The first generation of people diagnosed with autism in childhood are now approaching retirement. That’s why for the first time, Surrey County Council and partners are looking at how they can best support autistic people of all ages living in Surrey. A survey launched today asks “what would make Surrey a better place for autistic people to live?” and the answers will help form a strategy to help make Surrey the best place possible for autistic people to thrive.
The survey will be open to everyone, because supporting the 1 in 100 autistic people living in the community is something that everyone can play a part in. We want autistic people and their families to tell us what would make their lives easier, but we’re also asking teachers, employers, health and social care workers, what would help them be more autism friendly.
Sara Truman, Chair of the National Autistic Society in Surrey said:
“I hope everyone in the autism community will take part in this consultation. It is a rare opportunity for autistic people, parents and carers to give their views, knowing that what they say will influence changes to Surrey’s services for children and adults with autism.”
Julie Iles, Councillor for Lifelong learning and Culture in Surrey said:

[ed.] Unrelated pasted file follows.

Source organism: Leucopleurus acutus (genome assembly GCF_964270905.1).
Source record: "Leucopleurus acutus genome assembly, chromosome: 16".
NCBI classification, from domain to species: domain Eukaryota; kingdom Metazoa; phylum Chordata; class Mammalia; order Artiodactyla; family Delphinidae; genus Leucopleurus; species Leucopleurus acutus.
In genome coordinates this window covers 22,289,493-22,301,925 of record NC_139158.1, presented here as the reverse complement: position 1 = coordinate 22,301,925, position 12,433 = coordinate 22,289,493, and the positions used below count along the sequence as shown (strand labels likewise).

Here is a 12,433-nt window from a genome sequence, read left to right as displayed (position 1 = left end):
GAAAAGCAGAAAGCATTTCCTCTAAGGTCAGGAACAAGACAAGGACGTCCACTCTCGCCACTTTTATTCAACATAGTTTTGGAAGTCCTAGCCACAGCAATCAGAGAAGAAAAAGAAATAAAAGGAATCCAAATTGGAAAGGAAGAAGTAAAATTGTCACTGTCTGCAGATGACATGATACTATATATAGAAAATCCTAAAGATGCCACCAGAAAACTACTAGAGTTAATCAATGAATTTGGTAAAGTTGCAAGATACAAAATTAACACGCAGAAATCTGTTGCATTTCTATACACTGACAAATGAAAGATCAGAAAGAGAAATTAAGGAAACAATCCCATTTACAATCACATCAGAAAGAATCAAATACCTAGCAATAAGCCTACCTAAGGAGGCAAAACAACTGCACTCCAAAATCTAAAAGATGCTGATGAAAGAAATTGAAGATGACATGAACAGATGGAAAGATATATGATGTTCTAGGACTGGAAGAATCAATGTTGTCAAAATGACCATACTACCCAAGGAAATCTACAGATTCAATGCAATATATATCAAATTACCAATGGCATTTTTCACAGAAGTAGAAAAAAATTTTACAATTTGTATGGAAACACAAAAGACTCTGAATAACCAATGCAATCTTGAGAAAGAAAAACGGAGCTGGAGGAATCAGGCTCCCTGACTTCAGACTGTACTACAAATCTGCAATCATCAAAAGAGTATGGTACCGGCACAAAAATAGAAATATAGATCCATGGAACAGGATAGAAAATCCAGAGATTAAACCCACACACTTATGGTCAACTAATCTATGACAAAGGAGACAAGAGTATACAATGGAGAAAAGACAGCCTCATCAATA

“Surrey County Council, and our partners in health, know that autism touches the lives of many children and adults in Surrey. We are committed to develop a county-wide strategy which covers all ages. We want to be clear about our ambitions and commitments to children and adults with autism as well as their families and carers. To shape the autism strategy, we want to hear from as many people as possible, especially those who have autism or those living with people who have autism.
“Today we are launching our online consultation, I would encourage people to take the time to complete it because that input matters to us.”
To ensure people’s views have been properly understood and that the strategy will support autistic people and their families in the best possible way, the draft will be published and open to further comments and feedback from the public.
Visit www.surreysays.co.uk/csf/autismstrategy to view the survey and take part.